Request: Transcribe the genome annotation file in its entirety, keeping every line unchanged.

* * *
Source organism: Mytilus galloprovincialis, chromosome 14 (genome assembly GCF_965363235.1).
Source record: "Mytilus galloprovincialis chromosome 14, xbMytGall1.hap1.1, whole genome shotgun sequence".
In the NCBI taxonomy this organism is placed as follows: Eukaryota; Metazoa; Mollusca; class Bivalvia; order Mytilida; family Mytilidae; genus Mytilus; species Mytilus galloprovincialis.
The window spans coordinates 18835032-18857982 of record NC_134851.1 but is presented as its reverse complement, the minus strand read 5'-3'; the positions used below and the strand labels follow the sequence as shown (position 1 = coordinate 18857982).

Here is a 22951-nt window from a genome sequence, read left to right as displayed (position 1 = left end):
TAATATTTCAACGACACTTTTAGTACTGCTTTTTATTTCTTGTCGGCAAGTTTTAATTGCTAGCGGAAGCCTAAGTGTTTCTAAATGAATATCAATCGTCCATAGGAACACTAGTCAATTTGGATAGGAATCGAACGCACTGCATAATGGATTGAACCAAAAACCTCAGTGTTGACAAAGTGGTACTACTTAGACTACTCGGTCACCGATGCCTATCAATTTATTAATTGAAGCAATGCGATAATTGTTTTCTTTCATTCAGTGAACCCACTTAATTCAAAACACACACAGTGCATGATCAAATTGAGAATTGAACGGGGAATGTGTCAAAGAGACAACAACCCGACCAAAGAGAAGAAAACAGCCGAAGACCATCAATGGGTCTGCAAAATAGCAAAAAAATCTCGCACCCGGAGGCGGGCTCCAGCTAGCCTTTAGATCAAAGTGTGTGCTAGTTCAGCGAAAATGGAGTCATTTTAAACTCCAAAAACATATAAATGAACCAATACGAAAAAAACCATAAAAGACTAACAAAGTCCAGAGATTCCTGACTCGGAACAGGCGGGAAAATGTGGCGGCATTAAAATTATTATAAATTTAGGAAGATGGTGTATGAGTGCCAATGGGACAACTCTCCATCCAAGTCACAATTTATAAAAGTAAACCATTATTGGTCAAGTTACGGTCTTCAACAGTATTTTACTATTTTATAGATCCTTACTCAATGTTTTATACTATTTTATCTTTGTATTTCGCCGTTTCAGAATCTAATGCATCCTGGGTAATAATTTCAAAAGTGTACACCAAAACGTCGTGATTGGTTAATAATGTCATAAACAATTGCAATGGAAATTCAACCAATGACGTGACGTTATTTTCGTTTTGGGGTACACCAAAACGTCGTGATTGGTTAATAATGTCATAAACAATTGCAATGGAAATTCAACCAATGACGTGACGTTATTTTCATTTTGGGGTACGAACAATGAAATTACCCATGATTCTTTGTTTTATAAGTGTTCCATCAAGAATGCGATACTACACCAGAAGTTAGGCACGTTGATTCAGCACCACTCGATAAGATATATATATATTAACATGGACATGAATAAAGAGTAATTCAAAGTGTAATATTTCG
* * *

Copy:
Source organism: Mytilus galloprovincialis, chromosome 14 (genome assembly GCF_965363235.1).
Source record: "Mytilus galloprovincialis chromosome 14, xbMytGall1.hap1.1, whole genome shotgun sequence".
In the NCBI taxonomy this organism is placed as follows: Eukaryota; Metazoa; Mollusca; class Bivalvia; order Mytilida; family Mytilidae; genus Mytilus; species Mytilus galloprovincialis.
The window spans coordinates 18835032-18857982 of record NC_134851.1 but is presented as its reverse complement, the minus strand read 5'-3'; the positions used below and the strand labels follow the sequence as shown (position 1 = coordinate 18857982).

Here is a 22951-nt window from a genome sequence, read left to right as displayed (position 1 = left end):
TAATATTTCAACGACACTTTTAGTACTGCTTTTTATTTCTTGTCGGCAAGTTTTAATTGCTAGCGGAAGCCTAAGTGTTTCTAAATGAATATCAATCGTCCATAGGAACACTAGTCAATTTGGATAGGAATCGAACGCACTGCATAATGGATTGAACCAAAAACCTCAGTGTTGACAAAGTGGTACTACTTAGACTACTCGGTCACCGATGCCTATCAATTTATTAATTGAAGCAATGCGATAATTGTTTTCTTTCATTCAGTGAACCCACTTAATTCAAAACACACACAGTGCATGATCAAATTGAGAATTGAACGGGGAATGTGTCAAAGAGACAACAACCCGACCAAAGAGAAGAAAACAGCCGAAGACCATCAATGGGTCTGCAAAATAGCAAAAAAATCTCGCACCCGGAGGCGGGCTCCAGCTAGCCTTTAGATCAAAGTGTGTGCTAGTTCAGCGAAAATGGAGTCATTTTAAACTCCAAAAACATATAAATGAACCAATACGAAAAAAACCATAAAAGACTAACAAAGTCCAGAGATTCCTGACTCGGAACAGGCGGGAAAATGTGGCGGCATTAAAATTATTATAAATTTAGGAAGATGGTGTATGAGTGCCAATGGGACAACTCTCCATCCAAGTCACAATTTATAAAAGTAAACCATTATTGGTCAAGTTACGGTCTTCAACAGTATTTTACTATTTTATAGATCCTTACTCAATGTTTTATACTATTTTATCTTTGTATTTCGCCGTTTCAGAATCTAATGCATCCTGGGTAATAATTTCAAAAGTGTACACCAAAACGTCGTGATTGGTTAATAATGTCATAAACAATTGCAATGGAAATTCAACCAATGACGTGACGTTATTTTCGTTTTGGGGTACACCAAAACGTCGTGATTGGTTAATAATGTCATAAACAATTGCAATGGAAATTCAACCAATGACGTGACGTTATTTTCATTTTGGGGTACGAACAATGAAATTACCCATGATTCTTTGTTTTATAAGTGTTCCATCAAGAATGCGATACTACACCAGAAGTTAGGCACGTTGATTCAGCACCACTCGATAAGATATATATATATTAACATGGACATGAATAAAGAGTAATTCAAAGTGTAATATTTCG